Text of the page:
Mark Strickland

Mark Strickland

Where are we as a society? I would propose we are in a dangerous place as a society. 

In the 21st century, it seems we are numb to the news. Numb to separating children from their parents at the border. Numb to the impending problems of climate change. Numb to so many news stories that a few decades ago would have caused public outrage. 

We now have worked our way up to, or maybe down to, institutionalized child abuse. Never mind these are brown-skinned children and not American citizens. It is institutionalized child abuse by our government. Some have offered flimsy excuses of why this is OK, including the expense, but what kind of excuse can rationalize child abuse by the richest nation on earth? 

Thank you to The State Journal for publicizing the recent vigil sponsored by Together Frankfort, but why didn’t the whole city show up? Why are we not all outraged to the point of some sort of action? During the Vietnam War we marched the streets en masse. Is this not as important? 

It seems misogyny is not worthy of action because we frequently ignore that behavior. How about the persecution of U.S. citizens of color? Yes, frequently ignored. Dehumanizing comments or actions toward gays? Probably not even worthy of front-page news.

Declaring “love” for a known foreign dictator who murders his own citizens. Ignoring that one seemed to be easy. Tweeting clearly racist remarks about sitting members of Congress is just greeted with the equivalent of “no comment” when I call the offices of Mitch McConnell, Rand Paul and Andy Barr. 

Are you troubled yet? Maybe just a little? 

Does institutionalized child abuse cross the line and cause you to say, "This is enough; I must take action"? This has crossed a line for some, but this should be a moment of total intolerance by any reasonable human — a moment where we start to relentlessly address our government representatives about this child abuse and not accept anything less than a response of “I will do everything I can to stop it” regardless of political party. I agree the number of people trying to immigrate at the southern border is a problem, but I would expect we should be smart enough to find a better solution.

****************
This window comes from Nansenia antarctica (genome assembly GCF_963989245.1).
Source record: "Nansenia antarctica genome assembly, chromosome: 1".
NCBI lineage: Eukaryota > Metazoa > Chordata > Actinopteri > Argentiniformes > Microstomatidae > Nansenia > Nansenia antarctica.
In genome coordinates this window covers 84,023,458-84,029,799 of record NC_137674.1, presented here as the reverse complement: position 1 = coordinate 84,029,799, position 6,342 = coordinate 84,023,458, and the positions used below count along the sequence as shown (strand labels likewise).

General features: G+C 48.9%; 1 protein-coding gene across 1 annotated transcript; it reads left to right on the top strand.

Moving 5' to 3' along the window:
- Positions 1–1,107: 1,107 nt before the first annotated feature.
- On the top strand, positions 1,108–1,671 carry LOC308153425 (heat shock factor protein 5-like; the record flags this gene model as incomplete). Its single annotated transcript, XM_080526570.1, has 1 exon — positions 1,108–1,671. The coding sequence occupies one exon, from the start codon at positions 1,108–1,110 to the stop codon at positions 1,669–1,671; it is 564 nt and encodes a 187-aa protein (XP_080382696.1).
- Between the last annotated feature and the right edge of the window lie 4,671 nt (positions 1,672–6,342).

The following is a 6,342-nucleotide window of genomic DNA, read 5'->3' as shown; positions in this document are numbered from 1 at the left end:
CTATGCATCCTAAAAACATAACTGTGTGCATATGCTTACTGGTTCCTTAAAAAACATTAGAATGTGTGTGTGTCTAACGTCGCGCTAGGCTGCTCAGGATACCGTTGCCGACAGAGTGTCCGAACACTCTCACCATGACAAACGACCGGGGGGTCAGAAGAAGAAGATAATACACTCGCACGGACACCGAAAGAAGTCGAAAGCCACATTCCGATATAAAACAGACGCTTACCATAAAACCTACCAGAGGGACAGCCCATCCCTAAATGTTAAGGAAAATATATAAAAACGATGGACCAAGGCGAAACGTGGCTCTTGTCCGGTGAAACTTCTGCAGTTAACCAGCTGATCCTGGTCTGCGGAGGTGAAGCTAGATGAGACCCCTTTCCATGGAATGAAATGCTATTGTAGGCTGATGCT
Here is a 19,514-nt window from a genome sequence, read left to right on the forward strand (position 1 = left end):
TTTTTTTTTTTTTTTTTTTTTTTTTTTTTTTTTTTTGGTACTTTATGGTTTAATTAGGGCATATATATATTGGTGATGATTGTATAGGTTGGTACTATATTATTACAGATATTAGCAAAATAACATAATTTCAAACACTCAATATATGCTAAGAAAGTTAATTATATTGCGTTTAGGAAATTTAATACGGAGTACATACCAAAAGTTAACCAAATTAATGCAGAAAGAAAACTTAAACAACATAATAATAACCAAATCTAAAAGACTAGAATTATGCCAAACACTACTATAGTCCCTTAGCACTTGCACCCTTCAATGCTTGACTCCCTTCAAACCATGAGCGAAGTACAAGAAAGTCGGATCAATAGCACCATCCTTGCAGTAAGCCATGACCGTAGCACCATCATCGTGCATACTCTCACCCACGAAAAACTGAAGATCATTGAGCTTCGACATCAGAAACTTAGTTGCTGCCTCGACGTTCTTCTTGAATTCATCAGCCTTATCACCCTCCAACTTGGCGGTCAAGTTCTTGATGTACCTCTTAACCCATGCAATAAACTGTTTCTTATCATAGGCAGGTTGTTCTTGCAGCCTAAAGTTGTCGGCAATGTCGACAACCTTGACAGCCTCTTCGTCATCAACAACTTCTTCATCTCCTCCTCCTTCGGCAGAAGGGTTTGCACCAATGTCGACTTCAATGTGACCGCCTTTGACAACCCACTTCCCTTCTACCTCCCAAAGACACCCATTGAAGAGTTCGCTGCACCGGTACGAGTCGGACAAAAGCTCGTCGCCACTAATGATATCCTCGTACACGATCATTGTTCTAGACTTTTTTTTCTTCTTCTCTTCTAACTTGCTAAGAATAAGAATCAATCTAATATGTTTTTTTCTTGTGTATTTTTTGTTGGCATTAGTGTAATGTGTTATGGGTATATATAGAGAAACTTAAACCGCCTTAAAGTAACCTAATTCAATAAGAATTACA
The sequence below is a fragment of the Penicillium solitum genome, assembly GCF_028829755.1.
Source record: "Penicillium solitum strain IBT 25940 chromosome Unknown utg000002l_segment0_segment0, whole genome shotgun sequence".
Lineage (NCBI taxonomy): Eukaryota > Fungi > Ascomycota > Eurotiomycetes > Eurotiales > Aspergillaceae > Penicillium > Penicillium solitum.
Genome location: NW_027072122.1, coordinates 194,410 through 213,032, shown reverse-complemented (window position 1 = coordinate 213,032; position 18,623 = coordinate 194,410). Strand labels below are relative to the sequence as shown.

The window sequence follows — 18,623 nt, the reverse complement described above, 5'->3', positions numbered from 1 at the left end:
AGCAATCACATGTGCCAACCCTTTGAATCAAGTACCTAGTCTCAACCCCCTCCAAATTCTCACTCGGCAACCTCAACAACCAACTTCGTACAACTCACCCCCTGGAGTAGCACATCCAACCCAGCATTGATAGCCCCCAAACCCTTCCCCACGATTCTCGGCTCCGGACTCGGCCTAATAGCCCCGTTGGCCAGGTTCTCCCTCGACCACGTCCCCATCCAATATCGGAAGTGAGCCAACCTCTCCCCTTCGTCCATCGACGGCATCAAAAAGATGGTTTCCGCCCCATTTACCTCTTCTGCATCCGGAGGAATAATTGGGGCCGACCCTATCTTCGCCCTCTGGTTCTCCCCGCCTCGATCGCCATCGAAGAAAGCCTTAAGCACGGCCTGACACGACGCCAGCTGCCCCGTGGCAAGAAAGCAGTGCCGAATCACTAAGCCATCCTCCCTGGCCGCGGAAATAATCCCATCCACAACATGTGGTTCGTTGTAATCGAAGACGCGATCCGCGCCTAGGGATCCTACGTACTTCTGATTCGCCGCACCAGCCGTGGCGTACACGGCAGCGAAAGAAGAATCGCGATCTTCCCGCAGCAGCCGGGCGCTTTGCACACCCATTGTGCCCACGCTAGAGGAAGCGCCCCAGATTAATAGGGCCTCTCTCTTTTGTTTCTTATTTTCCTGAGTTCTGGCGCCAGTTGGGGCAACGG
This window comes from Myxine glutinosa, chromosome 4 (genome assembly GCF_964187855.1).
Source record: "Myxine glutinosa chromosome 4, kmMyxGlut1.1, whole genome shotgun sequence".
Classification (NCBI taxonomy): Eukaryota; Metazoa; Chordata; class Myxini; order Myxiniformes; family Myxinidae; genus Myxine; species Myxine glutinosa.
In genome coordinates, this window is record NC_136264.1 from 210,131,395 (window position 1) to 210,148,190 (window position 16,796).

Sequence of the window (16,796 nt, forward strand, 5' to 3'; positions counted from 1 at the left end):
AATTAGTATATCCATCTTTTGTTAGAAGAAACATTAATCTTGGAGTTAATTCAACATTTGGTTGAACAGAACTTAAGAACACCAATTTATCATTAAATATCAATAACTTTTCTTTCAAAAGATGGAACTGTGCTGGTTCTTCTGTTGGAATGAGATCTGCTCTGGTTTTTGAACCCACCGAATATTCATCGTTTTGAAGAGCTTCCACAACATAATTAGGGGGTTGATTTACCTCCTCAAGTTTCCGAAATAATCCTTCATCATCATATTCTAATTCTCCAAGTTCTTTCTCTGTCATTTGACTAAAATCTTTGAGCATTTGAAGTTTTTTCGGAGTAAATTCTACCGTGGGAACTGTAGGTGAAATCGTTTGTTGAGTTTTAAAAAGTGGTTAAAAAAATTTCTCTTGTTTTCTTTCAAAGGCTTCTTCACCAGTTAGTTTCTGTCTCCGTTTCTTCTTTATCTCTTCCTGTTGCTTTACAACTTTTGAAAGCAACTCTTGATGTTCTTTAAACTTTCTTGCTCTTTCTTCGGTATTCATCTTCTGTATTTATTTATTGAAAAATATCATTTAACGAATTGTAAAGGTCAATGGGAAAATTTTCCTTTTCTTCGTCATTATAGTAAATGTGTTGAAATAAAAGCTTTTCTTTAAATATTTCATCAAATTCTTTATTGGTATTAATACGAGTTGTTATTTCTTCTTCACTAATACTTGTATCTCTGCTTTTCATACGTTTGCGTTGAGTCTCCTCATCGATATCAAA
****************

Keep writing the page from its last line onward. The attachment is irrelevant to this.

I would pose the argument that once a society crosses this horrific line without action, it has arrived at a very dangerous point. It seems that some of these other behaviors should have been enough to trigger action, but institutionalized child abuse is the worst. 

Now are you now troubled enough to take action? 

We have also accepted school massacres with just a prayer. We have accepted 30,000 people who die from gun violence each year. We have accepted that more than 50 times each year a toddler shoots himself or somebody else. We have accepted that our poor and rural citizens are dying due to lack of health care. Climate-change-driven events are just accepted as ordinary news. No wonder suicides are skyrocketing. 

We have seemingly led each other down a slow, winding path of being able to ignore an ever-increasing list of horrific behaviors. This journey has been slow and incremental. Along the way we have been anesthetized against this pain and, just like taking a shot for a tooth filling, we now are capable of not feeling the pain.

We are not all ignoring it, but it seems there are many, including our elected representatives, who are blind to institutionalized child abuse along with a list of other atrocities. Maybe our elected representatives have their own hidden motives that overshadow their own personal morality. 

Do we really know in human terms where we have arrived? We have now normalized our tolerance of institutionalized child abuse to the point of implicit acceptance. This is a dangerous place as a society. A dark place.

If our society can accept this behavior where might we go from here? Can you think of other countries that have done the same? It is probably a short list and we should not be proud to be on that list. It appears we seem to be continuing farther down this track with new events on a daily basis where we shake our heads but few are motivated to action. 

If we are willing to accept this behavior, then we put our own selves at risk of new, yet-to-be-exposed horrific behavior by our institutions. We have violated many clauses in our Constitution without consequences, so why not a few more? You say it can’t happen, but prior to 2016 would you have imagined we'd arrive here at institutionalized child abuse just three years later?

You should be worried. Very worried. Could you become one of the next targets? Maybe not tomorrow, but maybe in the not-so-distant future some group you belong to will become the new target. 

Call your elected representatives and demand action now and keep calling every day. Make it very clear this behavior is unacceptable. 

I hope your pain-numbing shot wears off soon. There is not much time left to salvage our society. 

Mark Strickland, a Frankfort resident, can be reached at 

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